Wednesday, January 31, 2007

Broken news

I was lying on a beach in Fiji last week (had to throw that tidbit in somehow) so I missed this announcement about Fairfax buying Essential Baby. But it wasn't news. I reported it here 6 weeks ago.

Now, I don't say that just to be a smartass. I seriously believe there is a valuable place for honest reporting on blogs as independent voices in the mediasphere. I've argued this for quite a while.

Back in early 2005 I ran a few pieces on theage.com.au that dug into this debate. Funnily enough The Age's blog editor James Farmer revisited it 16 months later. James' take, though, was that "Journalism is a profession and journalism provides for the quality and breadth of content that keeps an enormous number of readers coming back for more. Sites that are based around "citizen reporting" are unlikely to ever have appeal outside of uber-niche areas".

I couldn't disagree more.

Anyway, as it happens I no longer work for a major news organisation so I don't have any obligation to break stories for an employer. On the contrary, as a newly minted independent publisher I'm going to be doing my best to break them via blogs.

3 comments:

James said...

There was a little more too it than that though :)

I don't 'not believe' in this stuff by any means - but I do reckon that it's pointless for citizens to start trying to be journalists (and often vica versa!)

It's like YouTube - users aren't trying to act like Channel 9 - they're doing their own thing. Or Huffington - it's not like a regular news opinion site (or Comment is free for that matter).

All I'm really saying is that journalists are different beasts to non-journalists - necessary ones that aren't going to be wiped out by non-journalists trying to be journalists - sidelined a bit perhaps, but news or fairfax aren't going to be going out of business to perthnorg any time soon.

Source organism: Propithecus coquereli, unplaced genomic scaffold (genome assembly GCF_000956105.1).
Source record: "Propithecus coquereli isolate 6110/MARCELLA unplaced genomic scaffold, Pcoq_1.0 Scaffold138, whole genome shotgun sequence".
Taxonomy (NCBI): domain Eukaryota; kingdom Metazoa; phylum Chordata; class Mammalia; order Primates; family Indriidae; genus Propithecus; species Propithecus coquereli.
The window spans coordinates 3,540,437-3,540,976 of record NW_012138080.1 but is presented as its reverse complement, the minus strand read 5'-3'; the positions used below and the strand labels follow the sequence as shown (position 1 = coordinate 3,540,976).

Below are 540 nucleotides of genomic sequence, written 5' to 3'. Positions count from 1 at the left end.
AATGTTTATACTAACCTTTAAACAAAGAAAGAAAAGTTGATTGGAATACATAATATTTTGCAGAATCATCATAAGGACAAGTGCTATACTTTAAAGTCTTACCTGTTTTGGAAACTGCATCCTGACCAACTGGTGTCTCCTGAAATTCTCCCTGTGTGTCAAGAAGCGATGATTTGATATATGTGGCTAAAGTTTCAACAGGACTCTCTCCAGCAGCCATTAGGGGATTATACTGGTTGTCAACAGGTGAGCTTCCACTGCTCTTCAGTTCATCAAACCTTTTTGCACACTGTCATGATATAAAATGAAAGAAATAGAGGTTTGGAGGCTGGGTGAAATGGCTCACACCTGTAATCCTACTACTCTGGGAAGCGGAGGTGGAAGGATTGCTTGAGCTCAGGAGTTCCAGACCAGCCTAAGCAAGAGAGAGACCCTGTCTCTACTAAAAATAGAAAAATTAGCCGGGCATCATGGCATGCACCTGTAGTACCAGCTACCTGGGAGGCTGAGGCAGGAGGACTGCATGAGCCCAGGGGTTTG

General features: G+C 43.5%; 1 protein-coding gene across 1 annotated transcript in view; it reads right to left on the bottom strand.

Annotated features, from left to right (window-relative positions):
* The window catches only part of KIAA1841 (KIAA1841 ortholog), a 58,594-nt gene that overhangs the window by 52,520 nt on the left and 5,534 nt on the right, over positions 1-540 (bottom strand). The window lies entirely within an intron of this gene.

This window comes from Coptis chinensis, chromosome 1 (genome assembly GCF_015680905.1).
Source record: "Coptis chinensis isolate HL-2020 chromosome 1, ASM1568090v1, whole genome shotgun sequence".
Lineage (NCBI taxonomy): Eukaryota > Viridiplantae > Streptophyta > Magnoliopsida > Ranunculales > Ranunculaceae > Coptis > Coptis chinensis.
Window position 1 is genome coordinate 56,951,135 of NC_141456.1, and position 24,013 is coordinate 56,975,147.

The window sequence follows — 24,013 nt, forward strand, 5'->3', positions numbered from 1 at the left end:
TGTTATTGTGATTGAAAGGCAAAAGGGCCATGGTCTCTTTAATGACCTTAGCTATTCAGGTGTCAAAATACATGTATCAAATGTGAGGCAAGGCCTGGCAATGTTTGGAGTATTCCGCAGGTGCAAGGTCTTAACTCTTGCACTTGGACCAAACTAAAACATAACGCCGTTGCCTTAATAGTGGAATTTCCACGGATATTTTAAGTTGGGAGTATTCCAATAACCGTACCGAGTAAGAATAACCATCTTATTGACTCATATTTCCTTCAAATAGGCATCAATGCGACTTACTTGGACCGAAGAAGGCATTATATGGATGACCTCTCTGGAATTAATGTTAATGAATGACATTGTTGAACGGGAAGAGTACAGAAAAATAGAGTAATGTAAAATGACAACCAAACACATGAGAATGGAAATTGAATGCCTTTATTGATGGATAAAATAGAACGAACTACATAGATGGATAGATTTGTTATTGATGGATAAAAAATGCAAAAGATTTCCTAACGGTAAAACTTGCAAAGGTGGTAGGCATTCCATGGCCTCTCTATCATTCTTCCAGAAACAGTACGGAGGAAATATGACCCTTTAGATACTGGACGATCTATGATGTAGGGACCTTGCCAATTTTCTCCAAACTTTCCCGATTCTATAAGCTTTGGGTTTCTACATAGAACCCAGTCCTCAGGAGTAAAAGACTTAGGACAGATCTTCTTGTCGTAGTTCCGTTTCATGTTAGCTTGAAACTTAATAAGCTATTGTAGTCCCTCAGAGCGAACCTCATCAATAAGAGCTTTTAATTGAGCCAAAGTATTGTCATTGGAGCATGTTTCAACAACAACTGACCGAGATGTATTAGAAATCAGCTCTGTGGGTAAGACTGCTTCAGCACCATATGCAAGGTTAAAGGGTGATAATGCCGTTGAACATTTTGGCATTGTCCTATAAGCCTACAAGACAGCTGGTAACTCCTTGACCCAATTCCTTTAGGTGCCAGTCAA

hm said...

James, yes you're right, there is a lot more to the debate than the quote I used from your piece. However, it does seem to me to be indicative of where you where taking it.

And I do still have to disagree profoundly with the statement that "it is pointless for citizens to start being journalists".

It's true that many don't want to be journalists. In fact many citizens hold journalists and journalism in contempt - which I think is a tragic state of affairs. But it's also true that many citizens make natural and highly talented journalists, and the advent of blogging tools and other digital formats has made this obvious.

Someone who would agree with you, though, is Tim Dunlop. Tim and I have debated this point before and he maintains that he is not doing journalism, ether via Road to Surfdom or currently on Blogocracy.

Tim's viewpoint relates more to a public intellectual approach. But I've always maintained that this is splitting hairs somewhat as many of the best public intellectuals over the years have actually been journalists.

Journalism is a profession that has no extended technical training requirements - analogies with medicine and law just don't work - anyone who chooses to do so can call themselves a journalist. It's always been this way.

Journalists are not "different beasts" to non-journalists at all. Simply having a job with a Fairfax or a News Ltd newspaper does not set them apart from the rest of the population. It never has.

As soon as a journalist starts to see themselves as somehow better than the general population they've lost the plot in professional terms. (And that is despite the extra large egos floating around newsrooms the world over.)

I don't think the Youtube analogy quite works either, for different reasons. That said, though, there actually are people using Youtube for journalistic endeavours.

A comment space is not the right place to list examples to support this argument fully, but I have done it elsewhere on this blog over the years so the evidence is there.

James, do drop me a backchannel note some time. I know you've got an abiding interest in this area and I believe it is an important debate to have.

It might be that traditional journalists won't be wiped out entirely by non-trad journalists, but it is going to be a very close call. And a major contributing factor will be the legacy media's ongoing inability to engage with this challenge in a meaningful way.

Edublogs said...

Thanks for the response Hugh you've got some good points regarding the public intellectual aspect and you're quite right that deterring people from journalistic activity is quite the wrong thing to do... some will do it bloody well (although most wont, but that's another argument).

You're right about this being a bigger discussion too (I'm on 774 tomorrow talking it over) Hopefully we'll get to talk more over a beer sometime.

Cheers, James